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Now that school is wrapping up, I'm trying to crack down and get better at algebra. This proposition from Lang's Algebra loses me at the end.

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Here is my understanding so far: (Please excuse me if a lot of the things I say are very obvious/wrong, I'm trying to be detailed for my own understanding.) If $|G|=1$, then $\{e\}$ is the desired cyclic tower. So suppose the result holds for $|G|\leq n-1$. Suppose $|G|=n$. Letting $G'$ be as above, $|G'|=|G|/|X|\lt|G|$, so by the induction hypothesis, there exists a cyclic tower in $G'$, say $$ G'=G/X\supset G_1'\supset G_2'\supset\cdots\supset G_m'. $$ I'm not quite sure what Lang means by "its inverse image is a cyclic tower in $G$ whose last element is $X$." Is there some assumed homomorphism $f\colon G\to G'$, and then the inverse image of the tower would be $$ f^{-1}(G')\supset f^{-1}(G_1')\supset\cdots\supset f^{-1}(G_m')? $$ Why is the last element of the tower $X$, as Lang claims? Also, Lang says a normal tower is cyclic if each factor group $G_i/G_{i+1}$ in the tower is cyclic. Does this mean all the $G_i$ themselves are cyclic, or is it possible for the factor group to be cyclic, but the normal subgroup being modded out is not? Thanks for any explanation.

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The assumed homomorphism $G\rightarrow G'=G/X$ is the quotient map: $g\mapsto gX$. One of the isomorphism theorems says that this map establishes a bijection between subgroups of $G/X$ and subgroups of $G$ that contain $X$. Moreover, this bijection preserves inclusions, normality, and quotients. In other words if $\bar{U}$ is a subgroup of $G'$ with subgroup $\bar{U}'$, and if the corresponding subgroups of $G$ are $U$ and $U'$, then $U'\leq U$, it is normal in $U$ if and only if $\bar{U}'$ is normal in $\bar{U}$, and if they are, then $\bar{U}/\bar{U}'\cong U/U'$. All this is easy to prove, and Lang is using all of this in his proof.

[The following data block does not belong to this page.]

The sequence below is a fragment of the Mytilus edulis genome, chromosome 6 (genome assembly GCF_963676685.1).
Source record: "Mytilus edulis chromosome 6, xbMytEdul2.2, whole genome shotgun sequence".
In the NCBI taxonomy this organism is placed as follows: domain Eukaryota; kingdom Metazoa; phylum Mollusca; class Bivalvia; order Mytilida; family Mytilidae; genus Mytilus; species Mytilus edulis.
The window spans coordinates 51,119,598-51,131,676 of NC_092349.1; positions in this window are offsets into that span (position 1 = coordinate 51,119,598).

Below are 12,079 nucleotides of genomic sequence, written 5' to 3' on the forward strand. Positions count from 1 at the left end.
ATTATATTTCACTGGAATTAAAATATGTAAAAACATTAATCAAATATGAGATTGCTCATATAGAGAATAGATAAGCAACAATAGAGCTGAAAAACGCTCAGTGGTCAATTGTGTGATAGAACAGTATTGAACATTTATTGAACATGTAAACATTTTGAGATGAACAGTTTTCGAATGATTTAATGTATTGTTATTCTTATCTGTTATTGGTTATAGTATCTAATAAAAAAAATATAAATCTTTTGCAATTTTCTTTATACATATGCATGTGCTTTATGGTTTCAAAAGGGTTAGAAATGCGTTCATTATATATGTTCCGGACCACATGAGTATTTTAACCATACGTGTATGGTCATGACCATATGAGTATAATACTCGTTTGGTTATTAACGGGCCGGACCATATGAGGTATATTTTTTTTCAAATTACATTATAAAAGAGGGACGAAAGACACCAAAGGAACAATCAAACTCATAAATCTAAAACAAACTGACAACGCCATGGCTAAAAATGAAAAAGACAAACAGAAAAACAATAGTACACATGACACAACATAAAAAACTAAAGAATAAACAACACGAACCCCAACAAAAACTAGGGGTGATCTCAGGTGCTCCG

The subgroup of $G$ corresponding to the trivial subgroup of $G'$ is indeed $X$ - the smallest subgroup of $G$ containing $X$.

As for the last question, it means exactly what it says: all factor groups are cyclic. It would be pointless to introduce this notion if it was simply a reformulation of "$G$ is cyclic". E.g. $1\leq \mathbb{Z}/2\mathbb{Z} \leq \mathbb{Z}/2\mathbb{Z}\times \mathbb{Z}/2\mathbb{Z}$ is a cyclic tower where the top term is not cyclic.

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  • $\begingroup$ Much appreciated, thank you Alex. I think I understand now, so the last element of the tower for $G'$ is $\{X\}$. If $f$ is the quotient map, then $f^{-1}(\{X\})=X$ so this gives some cyclic tower $G\supset G_1\supset\cdots\supset X$, and inserting $\{e\}$ to the end, gives $G\supset G_1\supset\cdots\supset X\supset\{e\}$, which is still cyclic since $X/\{e\}=X$. Is this the right understanding? $\endgroup$ – yunone May 17 '11 at 13:54
  • $\begingroup$ @yunone: Yes, that's right. A minor nitpick: the last element in the tower for $G'$ is the trivial group (such a chain of subgroups of $G'$ exists by inductive hypothesis). The pre-image of the trivial group under $f$ is $X$. Once you get the cyclic chain $G\supset G_1\supset\ldots\supset X$, you complete it as you say, by inserting $\{e\}$ at the end, and this works because $X$ itself is cyclic. $\endgroup$ – Alex B. May 17 '11 at 16:08

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